Tuesday May 14, 2019
Geo.tv speaks to Zhang Baozhong, chairman of China Overseas Port Holding Company (COPHC), the sole operator of the Gwadar Port, about the future of Gwadar and some of the hurdles his company faces in developing it.
Q: Can you tell us about your company and its past projects?
Baozhong: The COPHC was specially-designed and purposely-built for the construction of the Gwadar Port by the Chinese government. We were handed over control of the port and the Gwadar Free Zone on May 16, 2013, for a period of 40 years. The objective of the company is to develop a strategically well-located port into a hub of maritime trade for the whole region, including the landlocked Central Asian Region (CAR), in general, and for Pakistan in particular.
Q: What are some of the roadblocks that your company has faced in constructing the Gwadar port?
Baozhong: Constructing the port was a mission impossible. Before we were given control, development work at the port had been slowly progressing for the last 20 years. Even attempts to give state subsidiaries did not help in accelerating construction. Gwadar was plagued with rundown roads, poor water and sewerage systems, deteriorating civic amenities and barely any business activities. Post-2013, the port’s outlook looks more promising. Phase one of the free zone, costing $150 million, has been completed and has already started rendering commercial benefits. It now generates $100 million in revenue per year. Upward to 34 Pakistani and Chinese companies have been registered in the zone. This, in turn, has helped create over 5,000 jobs so far. The next phase of the zone will commence from next year.
Q: Are these projects environment-friendly?
Baozhong: Yes. Absolutely. We have teamed up with Pakistan’s government to transform Gwadar into Pakistan’s first emission-neutral and clean green city. In the next five years, we plan to plant one million trees, to materialize the dream of a green economy driven by the shared vision of “Clean Green Pakistan” and China’s “Eco-Civilization”. Apart from this, we hope to address the issues of solid waste, liquid waste, sanitation and provision of clean drinking water in the area.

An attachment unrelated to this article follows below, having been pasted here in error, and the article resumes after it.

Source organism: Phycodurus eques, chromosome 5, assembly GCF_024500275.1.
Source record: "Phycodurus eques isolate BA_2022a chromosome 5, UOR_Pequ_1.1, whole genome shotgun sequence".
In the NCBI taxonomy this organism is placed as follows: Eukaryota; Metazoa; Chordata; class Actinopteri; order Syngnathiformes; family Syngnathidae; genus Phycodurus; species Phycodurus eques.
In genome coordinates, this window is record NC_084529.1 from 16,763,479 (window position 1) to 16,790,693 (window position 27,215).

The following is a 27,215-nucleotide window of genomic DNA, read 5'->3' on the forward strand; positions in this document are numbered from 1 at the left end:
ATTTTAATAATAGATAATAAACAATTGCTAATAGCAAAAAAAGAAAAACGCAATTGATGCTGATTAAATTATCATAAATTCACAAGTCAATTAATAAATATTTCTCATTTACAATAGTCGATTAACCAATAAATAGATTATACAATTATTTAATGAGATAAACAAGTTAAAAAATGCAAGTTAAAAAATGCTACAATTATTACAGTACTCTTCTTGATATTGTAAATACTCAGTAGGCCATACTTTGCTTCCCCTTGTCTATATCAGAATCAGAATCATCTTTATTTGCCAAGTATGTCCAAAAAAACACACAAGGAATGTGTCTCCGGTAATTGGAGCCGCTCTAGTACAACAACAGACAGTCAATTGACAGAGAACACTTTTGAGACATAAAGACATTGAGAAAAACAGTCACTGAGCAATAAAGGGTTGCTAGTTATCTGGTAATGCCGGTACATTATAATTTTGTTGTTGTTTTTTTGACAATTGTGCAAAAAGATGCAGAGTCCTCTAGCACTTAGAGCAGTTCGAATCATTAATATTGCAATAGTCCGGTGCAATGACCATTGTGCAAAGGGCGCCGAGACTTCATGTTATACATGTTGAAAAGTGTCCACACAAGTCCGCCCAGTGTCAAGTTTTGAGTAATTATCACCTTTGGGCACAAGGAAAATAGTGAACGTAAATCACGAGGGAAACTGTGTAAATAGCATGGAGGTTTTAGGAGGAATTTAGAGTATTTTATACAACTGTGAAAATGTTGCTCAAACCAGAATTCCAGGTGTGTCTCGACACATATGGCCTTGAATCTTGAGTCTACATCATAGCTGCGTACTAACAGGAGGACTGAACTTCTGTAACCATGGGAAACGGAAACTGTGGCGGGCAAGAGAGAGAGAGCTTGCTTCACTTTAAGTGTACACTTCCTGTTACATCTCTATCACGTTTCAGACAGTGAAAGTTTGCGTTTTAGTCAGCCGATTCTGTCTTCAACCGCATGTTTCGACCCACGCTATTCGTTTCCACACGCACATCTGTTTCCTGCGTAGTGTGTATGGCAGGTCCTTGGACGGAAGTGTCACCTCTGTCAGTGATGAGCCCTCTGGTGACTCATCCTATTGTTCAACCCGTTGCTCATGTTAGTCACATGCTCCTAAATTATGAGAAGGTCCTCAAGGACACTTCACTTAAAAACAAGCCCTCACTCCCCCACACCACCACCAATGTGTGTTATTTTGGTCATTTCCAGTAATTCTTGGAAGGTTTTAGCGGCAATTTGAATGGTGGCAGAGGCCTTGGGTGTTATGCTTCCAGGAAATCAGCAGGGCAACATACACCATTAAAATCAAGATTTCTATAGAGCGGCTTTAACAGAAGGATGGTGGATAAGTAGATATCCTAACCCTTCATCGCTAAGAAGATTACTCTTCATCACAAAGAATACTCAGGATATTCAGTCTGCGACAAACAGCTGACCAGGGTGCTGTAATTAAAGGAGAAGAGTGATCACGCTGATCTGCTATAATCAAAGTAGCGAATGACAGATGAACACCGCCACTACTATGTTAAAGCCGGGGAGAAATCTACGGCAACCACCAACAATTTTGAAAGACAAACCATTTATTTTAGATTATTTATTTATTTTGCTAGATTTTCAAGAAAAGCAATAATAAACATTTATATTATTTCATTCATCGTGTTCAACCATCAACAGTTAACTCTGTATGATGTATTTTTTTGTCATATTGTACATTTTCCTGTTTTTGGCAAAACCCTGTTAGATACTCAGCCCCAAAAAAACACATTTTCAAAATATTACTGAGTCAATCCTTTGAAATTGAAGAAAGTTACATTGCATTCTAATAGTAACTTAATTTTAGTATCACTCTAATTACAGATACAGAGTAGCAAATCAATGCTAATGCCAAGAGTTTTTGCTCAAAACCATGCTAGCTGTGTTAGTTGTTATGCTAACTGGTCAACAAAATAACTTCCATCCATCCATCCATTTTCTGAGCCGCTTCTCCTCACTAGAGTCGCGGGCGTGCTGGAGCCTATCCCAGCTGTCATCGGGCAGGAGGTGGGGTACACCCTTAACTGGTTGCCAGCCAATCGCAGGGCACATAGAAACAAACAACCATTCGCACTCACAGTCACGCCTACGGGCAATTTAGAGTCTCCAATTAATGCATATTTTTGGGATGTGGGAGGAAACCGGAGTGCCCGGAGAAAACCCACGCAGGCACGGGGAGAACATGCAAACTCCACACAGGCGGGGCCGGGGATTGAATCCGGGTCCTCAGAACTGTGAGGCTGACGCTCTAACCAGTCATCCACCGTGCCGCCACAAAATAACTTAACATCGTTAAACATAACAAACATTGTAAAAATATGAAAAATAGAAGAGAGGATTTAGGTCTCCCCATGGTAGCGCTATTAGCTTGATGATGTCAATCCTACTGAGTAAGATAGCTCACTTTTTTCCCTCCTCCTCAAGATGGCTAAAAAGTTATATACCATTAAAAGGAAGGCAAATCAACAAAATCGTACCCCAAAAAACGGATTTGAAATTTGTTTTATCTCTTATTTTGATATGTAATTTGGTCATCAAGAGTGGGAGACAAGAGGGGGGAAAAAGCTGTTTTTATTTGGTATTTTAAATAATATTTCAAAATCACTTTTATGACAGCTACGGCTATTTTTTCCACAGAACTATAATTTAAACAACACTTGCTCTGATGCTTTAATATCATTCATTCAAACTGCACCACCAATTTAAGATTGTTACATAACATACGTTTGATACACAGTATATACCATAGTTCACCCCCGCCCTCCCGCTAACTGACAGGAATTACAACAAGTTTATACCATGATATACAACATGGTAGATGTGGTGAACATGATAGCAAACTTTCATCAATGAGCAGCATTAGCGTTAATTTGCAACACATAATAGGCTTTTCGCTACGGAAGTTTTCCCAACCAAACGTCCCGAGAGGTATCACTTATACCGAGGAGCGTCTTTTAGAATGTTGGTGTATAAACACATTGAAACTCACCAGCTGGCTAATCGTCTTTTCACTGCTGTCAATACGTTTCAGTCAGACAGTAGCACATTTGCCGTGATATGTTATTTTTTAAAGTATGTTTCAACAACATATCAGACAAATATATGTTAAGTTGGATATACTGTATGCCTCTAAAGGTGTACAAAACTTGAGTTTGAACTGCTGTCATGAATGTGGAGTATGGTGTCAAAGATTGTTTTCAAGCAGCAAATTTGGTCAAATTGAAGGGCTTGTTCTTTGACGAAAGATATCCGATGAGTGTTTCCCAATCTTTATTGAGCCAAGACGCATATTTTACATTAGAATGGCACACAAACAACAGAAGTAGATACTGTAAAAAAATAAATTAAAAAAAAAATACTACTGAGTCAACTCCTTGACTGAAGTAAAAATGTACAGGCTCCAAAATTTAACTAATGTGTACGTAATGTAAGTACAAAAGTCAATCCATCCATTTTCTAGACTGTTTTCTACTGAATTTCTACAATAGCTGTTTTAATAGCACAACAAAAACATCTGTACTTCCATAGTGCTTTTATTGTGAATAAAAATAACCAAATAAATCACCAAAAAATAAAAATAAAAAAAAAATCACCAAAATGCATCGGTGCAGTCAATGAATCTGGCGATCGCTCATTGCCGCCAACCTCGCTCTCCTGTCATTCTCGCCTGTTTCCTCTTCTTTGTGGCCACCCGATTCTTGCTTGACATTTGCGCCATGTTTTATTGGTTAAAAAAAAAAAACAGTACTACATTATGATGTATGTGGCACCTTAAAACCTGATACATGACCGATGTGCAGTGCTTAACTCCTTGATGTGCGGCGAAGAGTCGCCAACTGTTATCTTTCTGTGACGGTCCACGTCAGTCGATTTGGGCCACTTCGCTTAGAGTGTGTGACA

Q: Is it true that the local manpower is unskilled for such projects?
Baozhong: It is true. The local people are not equipped with technical and vocational knowledge, modern trends, innovate research and hands-on experience. But the Pak-China Technical and Vocational Training Institute will play a vital role to fix this. The land to build the institute has been acquired already.
Q: What about the women of Balochistan? How can they contribute and be made part of the workforce?
Baozhong: Women must play an important role in the development of the area. They have the capacity to lead in various commercial sectors in the port. Our company encourages more women to apply for the jobs we have to offer, but in many cases, women quit after marriages here. This affects their overall contribution.
Q: Pakistan has been inviting other countries to be a part of the China-Pakistan Economic Corridor (CPEC)?
Baozhong: China does not have any concerns about overseas investments. There is no embargo on foreign companies. We welcome everyone who would like to contribute.
Q: As Gwadar is modernised, people with traditional means of livelihood, such as fishing, boat-making and transportation will be left without any source of income. How can you help them?
Baozhong: The COPHC has been taking effective measure to upgrade the fishing sector, and allied businesses, under the Gwadar Livelihood Project. In order to resolve their grievances, the Pakistani government has constituted a committee comprising of local fishermen and officials.
Q: There have been some serious incidents of terrorism in Balochistan recently. How do you see this?
Baozhong: The enemies of China and Pakistan are hell-bent on unleashing extremism and terrorism to sabotage public-centric projects. But the Gwadar Port and the CPEC are on track to achieve their targets. Through the Makran coastal highway tragedy, the evil forces tried to intimidate us. However, we stand unthreatened. We feel safe and secure in Pakistan.
Khan is a reporter based in Lahore.